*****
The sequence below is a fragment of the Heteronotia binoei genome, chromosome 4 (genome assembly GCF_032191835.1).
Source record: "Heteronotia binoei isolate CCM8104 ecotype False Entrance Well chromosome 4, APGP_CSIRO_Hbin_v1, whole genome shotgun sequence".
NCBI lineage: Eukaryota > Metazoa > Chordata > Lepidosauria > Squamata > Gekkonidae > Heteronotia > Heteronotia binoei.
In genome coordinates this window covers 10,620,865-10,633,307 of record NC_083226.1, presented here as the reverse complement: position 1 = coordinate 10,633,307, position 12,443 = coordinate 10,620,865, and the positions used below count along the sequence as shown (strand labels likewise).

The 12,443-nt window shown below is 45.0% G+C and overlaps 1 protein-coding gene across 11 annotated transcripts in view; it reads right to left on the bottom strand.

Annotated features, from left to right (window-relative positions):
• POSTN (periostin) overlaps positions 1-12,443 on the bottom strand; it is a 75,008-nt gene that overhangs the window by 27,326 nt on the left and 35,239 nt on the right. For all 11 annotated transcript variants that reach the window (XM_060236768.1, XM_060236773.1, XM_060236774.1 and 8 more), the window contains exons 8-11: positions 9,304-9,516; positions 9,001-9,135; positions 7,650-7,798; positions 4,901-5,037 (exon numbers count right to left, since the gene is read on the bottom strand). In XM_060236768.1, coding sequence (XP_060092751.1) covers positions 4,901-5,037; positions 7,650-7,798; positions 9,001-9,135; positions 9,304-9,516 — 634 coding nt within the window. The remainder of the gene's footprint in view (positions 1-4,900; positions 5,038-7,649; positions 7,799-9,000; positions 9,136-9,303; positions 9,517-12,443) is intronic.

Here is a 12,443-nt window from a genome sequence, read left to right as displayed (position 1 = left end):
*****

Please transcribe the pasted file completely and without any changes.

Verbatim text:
The sequence below is a fragment of the Heteronotia binoei genome, chromosome 4 (genome assembly GCF_032191835.1).
Source record: "Heteronotia binoei isolate CCM8104 ecotype False Entrance Well chromosome 4, APGP_CSIRO_Hbin_v1, whole genome shotgun sequence".
NCBI lineage: Eukaryota > Metazoa > Chordata > Lepidosauria > Squamata > Gekkonidae > Heteronotia > Heteronotia binoei.
In genome coordinates this window covers 10,620,865-10,633,307 of record NC_083226.1, presented here as the reverse complement: position 1 = coordinate 10,633,307, position 12,443 = coordinate 10,620,865, and the positions used below count along the sequence as shown (strand labels likewise).

The 12,443-nt window shown below is 45.0% G+C and overlaps 1 protein-coding gene across 11 annotated transcripts in view; it reads right to left on the bottom strand.

Annotated features, from left to right (window-relative positions):
• POSTN (periostin) overlaps positions 1-12,443 on the bottom strand; it is a 75,008-nt gene that overhangs the window by 27,326 nt on the left and 35,239 nt on the right. For all 11 annotated transcript variants that reach the window (XM_060236768.1, XM_060236773.1, XM_060236774.1 and 8 more), the window contains exons 8-11: positions 9,304-9,516; positions 9,001-9,135; positions 7,650-7,798; positions 4,901-5,037 (exon numbers count right to left, since the gene is read on the bottom strand). In XM_060236768.1, coding sequence (XP_060092751.1) covers positions 4,901-5,037; positions 7,650-7,798; positions 9,001-9,135; positions 9,304-9,516 — 634 coding nt within the window. The remainder of the gene's footprint in view (positions 1-4,900; positions 5,038-7,649; positions 7,799-9,000; positions 9,136-9,303; positions 9,517-12,443) is intronic.

Here is a 12,443-nt window from a genome sequence, read left to right as displayed (position 1 = left end):